So what is the reason for hijab then?
I believe the answer lies in one of the main verses in the Qur’an pertaining to this topic is found in Chapter 33, verse 59, where believing women are instructed to cover: ‘O Prophet, tell your wives and your daughters and the women of the believers to bring down over themselves [part] of their outer garments. That is more suitable that they will be known and not be abused. And ever is Allah Forgiving and Merciful.’
‘That they will be known.’ Not inconspicuous, not hidden, certainly not silent. Known. Hijab, to me, is a uniform. Perhaps not in the school-uniform sense (shudder), but in the professional sense: an outfit or style of dress worn to identify members according to their role. My role on this earth is as a servant of God. And my hijab should tell you that. It should also tell me that. When I put it on, it’s a statement, and a reminder of who I am and what I stand for and what I’m here to do. It’s a reminder to smile. It’s a reminder to hold my tongue, or my hand from the horn. That doesn’t mean when I’m at home and not wearing it (because yes, we can take it off at home, and in the shower) that I forget, or that I don’t do these things. Just like a policeman would still endeavour to uphold the law even when they’re out of uniform. It just means when I’m out and about, it puts my actions into context. It dresses the words I say and the way I act in the uniform of my faith (so they better fit the bill!)
Sadly, this is not the picture of hijab that is painted around the world. Hijab is abused. The concept has been twisted, and manipulated, and it makes me angry that it has been presented as a way to isolate women from society and to exhibit man’s control over his female counterparts. This is wrong and neither the Qur’an, nor the life and actions of the Prophet Muhammad (peace be upon him) support this. In fact, when the verses regarding the hijab were revealed, women immediately adopted it of their own free will.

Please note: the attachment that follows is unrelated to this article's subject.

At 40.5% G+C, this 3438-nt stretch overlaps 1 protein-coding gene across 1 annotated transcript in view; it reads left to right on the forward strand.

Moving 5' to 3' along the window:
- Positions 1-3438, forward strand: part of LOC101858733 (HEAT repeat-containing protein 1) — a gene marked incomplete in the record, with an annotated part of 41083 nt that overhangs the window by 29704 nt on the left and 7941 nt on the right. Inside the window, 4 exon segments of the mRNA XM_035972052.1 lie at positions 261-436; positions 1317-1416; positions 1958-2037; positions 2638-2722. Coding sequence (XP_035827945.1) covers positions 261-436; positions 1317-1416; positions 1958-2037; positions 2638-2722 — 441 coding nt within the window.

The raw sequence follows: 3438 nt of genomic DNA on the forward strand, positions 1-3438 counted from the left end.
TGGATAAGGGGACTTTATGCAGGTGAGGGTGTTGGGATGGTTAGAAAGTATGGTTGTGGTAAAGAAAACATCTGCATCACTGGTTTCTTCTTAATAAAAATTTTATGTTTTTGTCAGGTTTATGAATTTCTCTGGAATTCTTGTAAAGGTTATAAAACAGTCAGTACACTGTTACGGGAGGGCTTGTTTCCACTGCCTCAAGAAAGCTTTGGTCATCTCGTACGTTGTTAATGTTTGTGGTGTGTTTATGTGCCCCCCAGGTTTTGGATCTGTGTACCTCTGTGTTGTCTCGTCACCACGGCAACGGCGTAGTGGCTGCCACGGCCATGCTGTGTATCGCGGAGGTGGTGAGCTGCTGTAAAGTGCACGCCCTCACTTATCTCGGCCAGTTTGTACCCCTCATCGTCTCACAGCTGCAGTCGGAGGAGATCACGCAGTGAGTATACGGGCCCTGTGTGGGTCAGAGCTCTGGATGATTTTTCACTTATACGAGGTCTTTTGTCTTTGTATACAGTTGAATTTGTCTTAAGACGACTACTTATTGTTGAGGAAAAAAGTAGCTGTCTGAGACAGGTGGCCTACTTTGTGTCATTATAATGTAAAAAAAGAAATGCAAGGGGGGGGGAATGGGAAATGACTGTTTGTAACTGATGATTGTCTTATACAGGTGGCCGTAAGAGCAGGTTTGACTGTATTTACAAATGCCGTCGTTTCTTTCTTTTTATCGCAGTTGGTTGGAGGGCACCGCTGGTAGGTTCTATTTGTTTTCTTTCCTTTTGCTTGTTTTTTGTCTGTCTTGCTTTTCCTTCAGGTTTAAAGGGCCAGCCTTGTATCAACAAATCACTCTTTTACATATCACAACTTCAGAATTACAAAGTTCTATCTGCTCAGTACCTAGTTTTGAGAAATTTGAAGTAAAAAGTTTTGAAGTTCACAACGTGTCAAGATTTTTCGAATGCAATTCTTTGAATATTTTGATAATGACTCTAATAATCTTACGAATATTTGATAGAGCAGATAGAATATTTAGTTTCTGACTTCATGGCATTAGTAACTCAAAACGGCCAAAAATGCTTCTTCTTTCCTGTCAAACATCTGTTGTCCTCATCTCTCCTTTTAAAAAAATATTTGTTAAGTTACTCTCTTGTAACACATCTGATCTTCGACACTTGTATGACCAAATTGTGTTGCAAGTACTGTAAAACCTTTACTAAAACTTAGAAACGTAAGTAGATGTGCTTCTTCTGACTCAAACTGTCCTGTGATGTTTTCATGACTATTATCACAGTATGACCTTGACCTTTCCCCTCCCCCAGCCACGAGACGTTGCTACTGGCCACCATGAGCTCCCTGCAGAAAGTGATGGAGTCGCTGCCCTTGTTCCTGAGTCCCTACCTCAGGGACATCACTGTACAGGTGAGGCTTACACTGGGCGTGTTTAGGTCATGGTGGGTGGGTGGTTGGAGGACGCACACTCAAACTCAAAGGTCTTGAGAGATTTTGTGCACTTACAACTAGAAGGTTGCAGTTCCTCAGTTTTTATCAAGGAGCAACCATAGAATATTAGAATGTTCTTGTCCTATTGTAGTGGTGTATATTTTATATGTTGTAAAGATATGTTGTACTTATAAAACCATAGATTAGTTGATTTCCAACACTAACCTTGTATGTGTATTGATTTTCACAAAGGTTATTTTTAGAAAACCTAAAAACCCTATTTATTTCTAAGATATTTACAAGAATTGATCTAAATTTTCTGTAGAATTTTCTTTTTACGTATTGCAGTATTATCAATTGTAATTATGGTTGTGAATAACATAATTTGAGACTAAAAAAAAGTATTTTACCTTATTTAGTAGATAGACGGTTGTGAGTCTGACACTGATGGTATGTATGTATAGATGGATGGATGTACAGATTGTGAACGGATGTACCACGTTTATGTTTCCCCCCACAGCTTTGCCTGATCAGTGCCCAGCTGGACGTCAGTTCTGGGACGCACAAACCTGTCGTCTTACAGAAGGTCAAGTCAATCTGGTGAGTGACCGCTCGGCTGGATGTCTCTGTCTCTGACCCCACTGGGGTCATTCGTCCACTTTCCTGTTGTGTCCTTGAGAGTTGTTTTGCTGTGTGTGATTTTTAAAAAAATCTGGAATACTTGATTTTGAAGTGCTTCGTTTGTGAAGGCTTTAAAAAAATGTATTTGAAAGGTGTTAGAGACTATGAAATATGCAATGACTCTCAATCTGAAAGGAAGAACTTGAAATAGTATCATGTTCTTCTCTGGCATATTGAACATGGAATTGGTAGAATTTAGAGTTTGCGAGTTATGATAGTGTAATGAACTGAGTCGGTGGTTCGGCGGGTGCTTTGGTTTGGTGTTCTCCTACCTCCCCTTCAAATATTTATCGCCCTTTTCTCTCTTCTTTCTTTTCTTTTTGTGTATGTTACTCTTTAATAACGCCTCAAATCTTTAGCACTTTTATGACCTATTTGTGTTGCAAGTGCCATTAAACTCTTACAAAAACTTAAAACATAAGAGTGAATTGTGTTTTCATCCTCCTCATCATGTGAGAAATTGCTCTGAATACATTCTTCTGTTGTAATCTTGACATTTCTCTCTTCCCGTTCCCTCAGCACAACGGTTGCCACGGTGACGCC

I do not, and I repeat this strongly, do not wear my hijab for men or because of men. I chose to wear my hijab, and would wear it even if there were no men on the face of the earth. Because it would still be my uniform, the context in which I live my life, a reminder of who I am, what I stand for and what I’m here to do. And it would still tell society that too.
Seen in this light, hijab is not a covering. It is the uncovering of a woman’s beliefs. It’s a big thing to do, making that statement. Living and dressing up to your ideals. And I salute any woman who unfurls the colours of her head-covering, and any who wears it for a day, standing in solidarity with women who, in a world that is fast turning against faith, are telling the world it still matters to them.
Image credits: http://sphotos-b.xx.fbcdn.net/hphotos-prn1/522043_478245778865836_692088536_n.jpg